"Only weirdos give birth at home" and other young adult perceptions of midwives and home birth: Implications for communication campaigns promoting midwifery

Caitlin Natt, Purdue University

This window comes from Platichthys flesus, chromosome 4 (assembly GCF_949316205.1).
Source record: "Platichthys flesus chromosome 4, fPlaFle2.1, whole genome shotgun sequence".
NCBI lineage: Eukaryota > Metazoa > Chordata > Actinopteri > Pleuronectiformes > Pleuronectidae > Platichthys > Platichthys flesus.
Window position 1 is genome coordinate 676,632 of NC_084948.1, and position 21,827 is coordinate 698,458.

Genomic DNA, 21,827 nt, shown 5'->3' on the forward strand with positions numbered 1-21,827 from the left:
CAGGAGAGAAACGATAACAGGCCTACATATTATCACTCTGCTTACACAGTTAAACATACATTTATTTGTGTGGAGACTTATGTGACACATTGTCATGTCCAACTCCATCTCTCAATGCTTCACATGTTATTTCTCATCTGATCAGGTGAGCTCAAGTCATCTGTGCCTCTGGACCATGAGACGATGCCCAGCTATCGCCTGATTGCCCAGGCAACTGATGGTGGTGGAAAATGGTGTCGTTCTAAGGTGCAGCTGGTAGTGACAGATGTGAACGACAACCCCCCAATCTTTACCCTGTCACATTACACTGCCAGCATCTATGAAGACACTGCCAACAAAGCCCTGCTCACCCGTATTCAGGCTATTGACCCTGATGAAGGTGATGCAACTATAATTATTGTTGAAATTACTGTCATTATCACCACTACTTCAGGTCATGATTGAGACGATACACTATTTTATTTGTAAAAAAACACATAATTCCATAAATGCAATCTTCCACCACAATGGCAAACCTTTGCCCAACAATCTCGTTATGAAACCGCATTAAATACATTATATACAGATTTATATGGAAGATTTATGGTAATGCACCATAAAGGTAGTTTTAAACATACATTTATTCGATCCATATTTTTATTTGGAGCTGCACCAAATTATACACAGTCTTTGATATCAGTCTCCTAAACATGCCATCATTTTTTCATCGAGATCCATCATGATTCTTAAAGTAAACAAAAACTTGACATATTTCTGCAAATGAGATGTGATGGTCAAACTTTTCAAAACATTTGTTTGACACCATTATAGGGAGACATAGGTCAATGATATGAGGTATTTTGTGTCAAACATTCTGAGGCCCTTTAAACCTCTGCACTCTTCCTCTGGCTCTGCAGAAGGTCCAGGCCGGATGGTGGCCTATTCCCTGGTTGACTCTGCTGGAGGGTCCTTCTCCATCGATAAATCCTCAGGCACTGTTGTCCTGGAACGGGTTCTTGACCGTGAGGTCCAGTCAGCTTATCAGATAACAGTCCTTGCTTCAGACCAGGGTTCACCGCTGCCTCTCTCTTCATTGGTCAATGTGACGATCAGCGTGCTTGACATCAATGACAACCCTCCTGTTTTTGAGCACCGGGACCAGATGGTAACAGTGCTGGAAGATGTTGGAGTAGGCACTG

Midwife-assisted out-of-hospital birth is growing phenomenon in American maternal healthcare. It has been shown to be a safe alternative to hospital birth that could benefit families in terms of health, well-being, and cost. To aid in the continued growth of home birth in the United States, it is important to understand intentions of American preparental young adults and the attitudes and beliefs that underlie those intentions to better craft midwifery and home birth advocacy campaigns. Using the Reasoned Action Approach (Fishbein & Azjen, 2010) as theoretical framework, a qualitative survey was administered to a sample of American preparental college students to understand their salient beliefs regarding midwifery and home birth. These beliefs were then incorporated into a survey administered to a larger sample of this population. This survey found that attitudes towards and perceived behavioral control of birthing at home with a midwife predicted intent to engage in that behavior. Several key beliefs were identified as having the most predictive power as well as the mediating effects of media exposure, biological sex, and knowing someone who birthed at home with a midwife. Overall, this was found to be a useful population for study with an emphasis on interpersonal communication and narrative being the main advocacy strategy identified.